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The first World Disaster Report was published in 1993 with the aims of bringing up the latest trends, facts and anlysis of comtemporary disasters and the impact of disasters on vulnerable people in the globe. It is convened by the International Federation of Red Cross and Red Crescent Societies (IFRC) annually to bring together researchers, humanitarian workers and various experts to highlight the most imperative emerging issues as a key reference document for disaster management practitioners.
With a theme of "Leave No One Behind", the 2018 World Disaster Report lays out the problem that vulnerable people with significant humanitarian needs are left behind by the humanitarian sector in some situations. The report tries to examine the factors which cause the most vulnerable communities to be missed out, i.e. why they are "out of sight". The five factors that the report describes as the reasons of missing out those people in need of assistance are summarised in the diagram shown below. Apart from these five reasons, the report looks into the factors that inhibit the presence of internationally funded humanitarian assistance in the emergency field. These factors include: political, security and physical environment issues.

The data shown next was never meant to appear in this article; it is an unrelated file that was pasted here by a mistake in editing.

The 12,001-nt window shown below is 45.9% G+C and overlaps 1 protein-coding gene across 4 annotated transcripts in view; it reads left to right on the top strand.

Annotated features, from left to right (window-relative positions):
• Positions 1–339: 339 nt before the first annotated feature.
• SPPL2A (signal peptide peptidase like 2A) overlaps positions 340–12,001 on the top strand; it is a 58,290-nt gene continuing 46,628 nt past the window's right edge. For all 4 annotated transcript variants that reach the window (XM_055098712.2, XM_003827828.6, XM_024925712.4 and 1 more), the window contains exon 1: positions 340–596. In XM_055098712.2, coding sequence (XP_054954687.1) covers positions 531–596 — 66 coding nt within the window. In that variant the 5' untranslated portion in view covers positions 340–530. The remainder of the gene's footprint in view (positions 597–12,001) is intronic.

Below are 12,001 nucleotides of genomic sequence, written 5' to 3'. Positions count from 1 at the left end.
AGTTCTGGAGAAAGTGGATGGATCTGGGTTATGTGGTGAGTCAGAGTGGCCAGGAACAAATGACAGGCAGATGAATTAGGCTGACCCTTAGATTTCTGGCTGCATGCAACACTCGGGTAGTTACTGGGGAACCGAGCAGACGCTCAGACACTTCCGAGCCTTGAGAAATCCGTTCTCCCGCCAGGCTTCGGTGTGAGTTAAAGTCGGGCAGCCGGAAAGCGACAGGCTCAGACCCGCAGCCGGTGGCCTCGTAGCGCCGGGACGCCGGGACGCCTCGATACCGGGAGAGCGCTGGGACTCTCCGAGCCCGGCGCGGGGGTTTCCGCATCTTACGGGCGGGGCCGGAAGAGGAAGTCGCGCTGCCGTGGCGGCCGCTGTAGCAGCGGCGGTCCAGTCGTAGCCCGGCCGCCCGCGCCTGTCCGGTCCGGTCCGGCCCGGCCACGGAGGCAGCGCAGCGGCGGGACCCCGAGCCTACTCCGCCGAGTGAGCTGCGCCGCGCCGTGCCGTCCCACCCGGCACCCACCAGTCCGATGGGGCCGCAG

The five factors that the report describes as the reasons of missing out those people in need of assistance (source: IFRC World Disaster Report 2018)
The report sets out recommendations in six main areas, and addresses specific calls to action in each area to government, international humanitarian organisations and donors. It also calls for a more conscious and transparent approach to ensuring the people in greatest needs will be prioritised for humanitarian assistance. The six main areas of recommendations are:
- Getting the incentive right
- Recognising and supporting the role of local humanitarian action
- Adopting a community-centred, participatory approach
- Taking up our shared responsibiity for resilience
- Inproving appropriate use of data and technology
- Addressing the critical cases
By Hong Kong Jockey Club Disaster Preparedness and Response Institute